Manawatu cyclist shot, abused and bumped off his bike says they have become 'targets'

Manawatu man Wayne Butcher is calling for motorists and cyclists to be more patient and respectful on Kiwi roads.
MURRAY WILSON / FAIRFAX NZ

Manawatu man Wayne Butcher is calling for motorists and cyclists to be more patient and respectful on Kiwi roads.

Manawatu man and cycle enthusiast Wayne Butcher has endured a lot on the Central District roads.

In the past six years, Butcher says he has been hit by cars on three separate occasions, has been hospitalised, verbally abused by motorists, and shot in the buttocks with an air rifle. 

On Wednesday Butcher was clipped by a car's wing mirror while cycling with eight others near Taonui Airport, in Manawatu. 

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"We were biking along by Taonui Airport and this car had to slow up, it just about hit the back rider and when it pulled in, it hit me.

"It was a straight road and there were no cars coming - it could have gone way over the white line."

Butcher said there was a thirteen-year-old and fourteen-year-old cycling with the group on Wednesday and it was lucky nobody else was hurt. 

He said the negative attitudes towards cyclists in New Zealand drastically needed to change.

Butcher recently returned from a cycling trip around France and said the behaviour of motorists towards cyclists there was "outstanding".

But in New Zealand he believed it was "a straight out attitude thing". 

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"The mentality of people out there is unbelievable - I just don't know what we can do to alleviate this problem of people just thinking we are targets basically. It happens far too often to be comfortable."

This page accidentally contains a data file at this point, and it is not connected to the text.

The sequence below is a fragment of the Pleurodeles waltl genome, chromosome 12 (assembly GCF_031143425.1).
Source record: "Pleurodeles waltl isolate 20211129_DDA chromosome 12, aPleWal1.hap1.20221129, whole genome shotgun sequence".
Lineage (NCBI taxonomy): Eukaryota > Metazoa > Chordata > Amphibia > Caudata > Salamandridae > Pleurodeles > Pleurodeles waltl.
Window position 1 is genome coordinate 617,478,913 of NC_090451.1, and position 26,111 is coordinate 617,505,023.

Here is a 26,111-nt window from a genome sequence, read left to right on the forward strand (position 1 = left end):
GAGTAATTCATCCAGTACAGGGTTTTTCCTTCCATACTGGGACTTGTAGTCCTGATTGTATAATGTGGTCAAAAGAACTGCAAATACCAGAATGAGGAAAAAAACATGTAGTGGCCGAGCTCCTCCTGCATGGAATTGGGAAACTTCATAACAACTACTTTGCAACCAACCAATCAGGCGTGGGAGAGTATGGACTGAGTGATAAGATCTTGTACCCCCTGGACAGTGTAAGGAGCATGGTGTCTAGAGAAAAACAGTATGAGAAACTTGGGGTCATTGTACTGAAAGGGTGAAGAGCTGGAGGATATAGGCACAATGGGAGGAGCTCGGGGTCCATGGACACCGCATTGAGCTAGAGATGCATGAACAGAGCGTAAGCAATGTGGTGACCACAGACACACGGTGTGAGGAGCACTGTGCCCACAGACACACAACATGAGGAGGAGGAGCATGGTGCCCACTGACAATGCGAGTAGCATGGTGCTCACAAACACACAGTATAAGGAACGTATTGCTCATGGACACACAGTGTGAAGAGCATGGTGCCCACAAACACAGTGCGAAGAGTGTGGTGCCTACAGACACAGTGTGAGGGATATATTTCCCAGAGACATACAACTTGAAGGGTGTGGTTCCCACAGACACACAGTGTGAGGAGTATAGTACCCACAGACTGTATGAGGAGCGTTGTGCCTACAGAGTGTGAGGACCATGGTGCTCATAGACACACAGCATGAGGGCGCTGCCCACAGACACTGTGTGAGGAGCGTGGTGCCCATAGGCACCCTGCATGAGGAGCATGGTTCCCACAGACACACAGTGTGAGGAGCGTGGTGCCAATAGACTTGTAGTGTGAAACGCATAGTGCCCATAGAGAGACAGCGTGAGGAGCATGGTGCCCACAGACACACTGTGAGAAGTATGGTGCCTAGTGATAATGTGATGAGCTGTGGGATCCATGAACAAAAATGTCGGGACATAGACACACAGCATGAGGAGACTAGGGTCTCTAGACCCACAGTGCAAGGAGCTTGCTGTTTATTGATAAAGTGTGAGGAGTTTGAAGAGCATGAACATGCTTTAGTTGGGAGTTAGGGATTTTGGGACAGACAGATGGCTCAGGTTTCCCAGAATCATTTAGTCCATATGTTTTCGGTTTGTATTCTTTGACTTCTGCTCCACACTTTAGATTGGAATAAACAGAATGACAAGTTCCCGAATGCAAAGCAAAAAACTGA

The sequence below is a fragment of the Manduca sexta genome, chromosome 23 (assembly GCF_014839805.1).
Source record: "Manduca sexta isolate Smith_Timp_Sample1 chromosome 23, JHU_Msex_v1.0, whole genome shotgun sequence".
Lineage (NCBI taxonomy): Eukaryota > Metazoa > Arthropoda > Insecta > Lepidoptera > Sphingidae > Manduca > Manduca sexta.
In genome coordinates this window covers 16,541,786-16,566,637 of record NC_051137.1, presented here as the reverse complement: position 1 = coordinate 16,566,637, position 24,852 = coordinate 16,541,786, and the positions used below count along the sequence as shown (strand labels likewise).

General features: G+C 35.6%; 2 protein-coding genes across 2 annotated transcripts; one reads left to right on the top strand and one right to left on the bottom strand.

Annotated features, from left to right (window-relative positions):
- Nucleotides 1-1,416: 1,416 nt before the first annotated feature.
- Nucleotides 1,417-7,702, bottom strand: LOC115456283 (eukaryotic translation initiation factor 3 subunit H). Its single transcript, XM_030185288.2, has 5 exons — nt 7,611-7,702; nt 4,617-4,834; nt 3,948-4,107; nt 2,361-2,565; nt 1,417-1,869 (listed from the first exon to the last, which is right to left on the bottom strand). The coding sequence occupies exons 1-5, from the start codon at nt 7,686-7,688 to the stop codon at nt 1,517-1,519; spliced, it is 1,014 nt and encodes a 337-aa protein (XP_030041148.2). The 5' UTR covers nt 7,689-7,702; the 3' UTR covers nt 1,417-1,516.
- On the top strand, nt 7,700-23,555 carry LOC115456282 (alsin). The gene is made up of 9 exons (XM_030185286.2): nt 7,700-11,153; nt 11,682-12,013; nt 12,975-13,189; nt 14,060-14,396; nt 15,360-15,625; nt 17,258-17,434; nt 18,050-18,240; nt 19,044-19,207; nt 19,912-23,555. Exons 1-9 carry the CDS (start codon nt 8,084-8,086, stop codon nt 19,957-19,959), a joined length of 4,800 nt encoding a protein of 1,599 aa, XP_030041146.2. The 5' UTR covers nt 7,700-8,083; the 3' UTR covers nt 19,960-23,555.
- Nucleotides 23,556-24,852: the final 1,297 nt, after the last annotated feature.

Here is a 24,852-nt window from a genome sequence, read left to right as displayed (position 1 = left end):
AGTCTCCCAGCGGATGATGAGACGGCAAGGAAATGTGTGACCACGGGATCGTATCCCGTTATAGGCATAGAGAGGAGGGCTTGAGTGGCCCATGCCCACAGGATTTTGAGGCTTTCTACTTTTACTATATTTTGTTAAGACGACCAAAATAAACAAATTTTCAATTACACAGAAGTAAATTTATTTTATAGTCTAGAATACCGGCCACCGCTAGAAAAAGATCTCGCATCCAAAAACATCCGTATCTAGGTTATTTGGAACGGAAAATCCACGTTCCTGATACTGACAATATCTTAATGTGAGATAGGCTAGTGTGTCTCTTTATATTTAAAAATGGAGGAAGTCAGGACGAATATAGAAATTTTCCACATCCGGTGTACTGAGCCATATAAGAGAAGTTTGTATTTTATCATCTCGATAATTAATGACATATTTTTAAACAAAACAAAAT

Four cyclists have died as a result of crashes on New Zealand's roads so far this year, Ministry of Transport figures show. This figure has doubled in comparison to August 2015. 

ACC statistics show incidents resulting in cycling claims increased in the Manawatu District, from 7 in 2014 to 11 in 2015. .

In Palmerston North City however, cycling claims decreased from 70 in 2014 to 50 in 2015.  

More than $15 million was paid out nationally by ACC in cycling claims in 2015. 

Butcher said he cycled because it was fun, kept him fit and was a social sport. But he believed the behaviour of some motorists was scaring people away from cycling.

"I think some people do it to scare you and a lot of people give up cycling on the road because they have so many near misses. They're just too frightened to ride on the roads."

 Another Manawatu cyclist, Dan Mackay, said he had been abused by motorists multiple times.

He said there were also some cyclists who did not obey the road rules and were at fault.

But the intimidation shown by some motorists was "a total disregard for human life".

"I don't know how many times we've been yelled or screamed at, and you'll find the person drive past you in a big huff and 100 metres up the road they'll pull into a driveway. That's all they were going to do. It's an arrogant attitude," Mackay said.

"I don't know whether they feel macho or tough, but they're obviously going to come off better than we are. I don't think they look at the big picture. If they actually killed one of us, they'd spend a long time in jail." 

Palmerston North City Council safe city co-ordinator Alane Nilsen​ said worked with many cyclists and many of them, if not all, had stories of being knocked off their bikes or near misses.

"I do often get complaints about aggressive drivers who appear to deliberately cut off or drive in unsafe ways."

She believed cyclists had a higher risk of injury and drivers has a higher duty of care. But both parties needed to be more considerate and aware, she said. 

Cycling Action Network (CAN) spokesperson Patrick Morgan said there was a small percentage of "idiots", both cyclists and motorists, who caused trouble on New Zealand roads. 

He said there had been a "boom" of people taking up cycling recently, rather than an increase in aggressive behaviour towards cyclists. 

 

 - Stuff

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